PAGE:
Rothenborg HW, Hjorth N. Allergy to perfumes from toilet soap and detergents in patients with dermatitis. Arch Dermatol 1968; 97: 417–21PubMedCrossRefGoogle Scholar
  65. 65.
    Hannuksela M, Kousa M, Pirilä V. Allergy to ingredients of vehicles. Contact Dermatitis 1976; 2: 105–10PubMedCrossRefGoogle Scholar
  66. 66.
    Bordalo O, Pereira F, Ferreira L, et al. Patch testing with commercial perfumes: abstract at the 5th Congress of the European Society of Contact Dermatitis. Contact Dermatitis 2000; 42: 15Google Scholar
  67. 67.
    Johansen JD, Rastogi SC, Bruze M, et al. Deodorants: a clinical provocation study in fragrance-sensitive individuals. Contact Dermatitis 1998; 39: 161–5PubMedCrossRefGoogle Scholar
  68. 68.
    Bruze M. Quantitative aspects of contact allergy to isoeugenol and cinnamic aldehyde in deodorants. Abstract at the 5th Congress of the European Society of Contact Dermatitis. Contact Dermatitis 2000; 42: 5CrossRefGoogle Scholar
  69. 69.
    Johansen JD, Rastogi SC, Andersen KE, et al. Content and reactivity to product perfumes in fragrance mix positive and negative eczema patients. Contact Dermatitis 1997; 36: 291–6PubMedCrossRefGoogle Scholar
  70. 70.
    von Peter C, Hoting E. Anwendungstest mit parfümierten Kosmetika bei Patienten mit positivem Epikutantest auf Duftsstoff-Mischung. Dermatosen 1993; 41: 237–41Google Scholar
  71. 71.
    Held E, Johansen JD, Agner T, et al. Contact allergy to cosmetics: testing with patients’ own products. Contact Dermatitis 1999; 41: 84–8Google Scholar
  72. 72.
    Malten KE, Ketel WG, Nater JP, et al. Reactions in selected patients to 22 fragrance materials. Contact Dermatitis 1984; 11: 1–10PubMedCrossRefGoogle Scholar
  73. 73.
    Friedmann PS. The immunology of allergic contact dermatitis: The DNBC story. Adv Dermatol 1990; 5: 175–96PubMedGoogle Scholar
  74. 74.
    Kligman AM. The identification of contact allergens by human assay: II. factors influencing the induction and measurement of allergic contact dermatitis. J Invest Dermatol 1966; 47: 375–92PubMedGoogle Scholar
  75. 75.
    Hannuksela M. Sensitivity of various skin sites in the repeated open application test. Am J Contact Dermat 1991; 2: 102–4Google Scholar
  76. 76.
    Hotchkiss SAM. Absorption of fragrance ingredients using in vitro models with human skin. In: Frosch PJ, Johansen JD, White IR, editors. Fragrances-beneficial and adverse effects. Berlin: Springer-Verlag, 1998: 125–35Google Scholar
  77. 77.
    Zachariae C, Held E, Johansen JD, et al. Effect of a moisturiser on skin susceptibility to Nicl2. Acta Derm Venereol 2002; 83: 93–7CrossRefGoogle Scholar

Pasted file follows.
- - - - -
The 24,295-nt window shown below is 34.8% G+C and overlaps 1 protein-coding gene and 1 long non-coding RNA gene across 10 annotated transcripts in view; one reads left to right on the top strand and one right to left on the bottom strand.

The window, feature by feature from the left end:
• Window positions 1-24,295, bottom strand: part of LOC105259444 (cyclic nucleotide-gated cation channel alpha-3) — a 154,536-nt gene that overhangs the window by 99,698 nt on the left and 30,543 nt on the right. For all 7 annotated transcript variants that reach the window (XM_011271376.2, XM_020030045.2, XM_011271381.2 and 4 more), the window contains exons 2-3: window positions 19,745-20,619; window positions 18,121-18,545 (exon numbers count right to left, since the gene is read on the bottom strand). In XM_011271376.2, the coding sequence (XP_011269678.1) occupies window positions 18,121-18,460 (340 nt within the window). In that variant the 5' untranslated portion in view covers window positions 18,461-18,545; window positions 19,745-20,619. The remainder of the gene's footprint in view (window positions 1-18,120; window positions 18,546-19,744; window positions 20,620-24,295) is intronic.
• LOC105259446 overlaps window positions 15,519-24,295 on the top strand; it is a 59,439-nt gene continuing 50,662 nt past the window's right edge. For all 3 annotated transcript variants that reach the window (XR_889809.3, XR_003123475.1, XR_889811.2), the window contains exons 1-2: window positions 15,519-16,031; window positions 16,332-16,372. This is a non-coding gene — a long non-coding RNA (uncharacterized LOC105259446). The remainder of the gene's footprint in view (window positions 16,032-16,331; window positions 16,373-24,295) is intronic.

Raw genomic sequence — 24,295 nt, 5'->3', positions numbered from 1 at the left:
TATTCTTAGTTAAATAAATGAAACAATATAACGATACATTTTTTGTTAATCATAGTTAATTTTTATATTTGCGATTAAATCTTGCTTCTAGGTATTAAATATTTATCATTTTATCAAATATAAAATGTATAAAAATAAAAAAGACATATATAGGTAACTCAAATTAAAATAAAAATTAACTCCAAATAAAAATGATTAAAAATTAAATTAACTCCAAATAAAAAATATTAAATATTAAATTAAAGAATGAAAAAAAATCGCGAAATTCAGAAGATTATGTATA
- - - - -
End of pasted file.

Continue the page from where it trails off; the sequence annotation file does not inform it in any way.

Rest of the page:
78. 78.
    Warbrick EV, Dearman RJ, Basketter DA, et al. Influence of application vehicle on skin sensitization to methylchloroisothiazolinone/methylthiazolinone: an analysis using the local lymph node assay. Contact Dermatitis 1999; 41: 325–9PubMedCrossRefGoogle Scholar
  79. 79.
    Agner T, Johansen JD, Overgaard L, et al. Combined effects of irritants and allergens. Contact Dermatitis 2002; 47: 21–6PubMedCrossRefGoogle Scholar
  80. 80.
    Edman B. The influence of shaving method on perfume allergy. Contact Dermatitis 1994; 31: 291–2PubMedCrossRefGoogle Scholar
  81. 81.
    Allenby CF, Goodwin BFJ. Influence of detergent washing powders on minimal eliciting patch test concentrations of nickel and cobalt. Contact Dermatitis 1983; 9: 491PubMedCrossRefGoogle Scholar
  82. 82.
    Allenby CF, Basketter DA. An arm immersion model of compromised skin: influence on minimal eliciting patch test concentrations of nickel. Contact Dermatitis 1993; 28: 129PubMedCrossRefGoogle Scholar
  83. 83.
    Hindsén M, Bruze M, Christiansen OB. The significance of previous allergic contact dermatitis for elicitation of delayed hypersensitivity to nickel. Contact Dermatitis 1997; 37: 101–6PubMedCrossRefGoogle Scholar
  84. 84.
    Hindsén M, Bruze M. The significance of previous contact dermatitis for elicitation of contact allergy to nickel. Acta Derm Venereol 1998; 78: 367–70PubMedCrossRefGoogle Scholar
  85. 85.
    Scheinman PL. Exposing covert fragrance chemicals. Am J Contact Dermat 2001; 12: 225–8PubMedCrossRefGoogle Scholar
  86. 86.
    Scheinman PL. The foul side of fragrance-free products: what every clinician should know about managing patients with fragrance allergy. J Am Acad Dermatol 1999; 41: 1020–4PubMedCrossRefGoogle Scholar
  87. 87.
    Elsner P. What is the state of cosmetic labelling in Europe? Am J Contact Dermat 1993; 4: 198–200Google Scholar
  88. 88.
    White I. Fragrances -future aspects. In: Frosch PJ, Johansen JD, White IR, editors. Fragrances-beneficial and adverse effects. Berlin: Springer-Verlag, 1998: 216–23Google Scholar

Copyright information

© Adis Data Information BV 2003

Authors and Affiliations

  1. 1.Department of Dermatology, The National Allergy Research Centre, Gentofte HospitalUniversity of CopenhagenCopenhagenDenmark

Personalised recommendations